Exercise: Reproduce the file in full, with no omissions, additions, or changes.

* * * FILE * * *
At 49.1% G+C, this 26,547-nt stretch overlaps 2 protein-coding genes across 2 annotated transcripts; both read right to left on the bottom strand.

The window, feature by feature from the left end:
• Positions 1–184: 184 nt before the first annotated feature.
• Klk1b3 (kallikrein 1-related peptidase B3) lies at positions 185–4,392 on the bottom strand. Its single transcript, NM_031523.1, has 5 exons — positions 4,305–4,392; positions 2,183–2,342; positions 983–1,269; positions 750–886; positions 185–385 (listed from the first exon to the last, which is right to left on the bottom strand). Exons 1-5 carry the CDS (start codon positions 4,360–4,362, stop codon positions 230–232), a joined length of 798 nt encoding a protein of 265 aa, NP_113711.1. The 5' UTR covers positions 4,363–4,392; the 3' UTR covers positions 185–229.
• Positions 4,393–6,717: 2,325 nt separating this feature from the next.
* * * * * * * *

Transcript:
At 49.1% G+C, this 26,547-nt stretch overlaps 2 protein-coding genes across 2 annotated transcripts; both read right to left on the bottom strand.

The window, feature by feature from the left end:
• Positions 1–184: 184 nt before the first annotated feature.
• Klk1b3 (kallikrein 1-related peptidase B3) lies at positions 185–4,392 on the bottom strand. Its single transcript, NM_031523.1, has 5 exons — positions 4,305–4,392; positions 2,183–2,342; positions 983–1,269; positions 750–886; positions 185–385 (listed from the first exon to the last, which is right to left on the bottom strand). Exons 1-5 carry the CDS (start codon positions 4,360–4,362, stop codon positions 230–232), a joined length of 798 nt encoding a protein of 265 aa, NP_113711.1. The 5' UTR covers positions 4,363–4,392; the 3' UTR covers positions 185–229.
• Positions 4,393–6,717: 2,325 nt separating this feature from the next.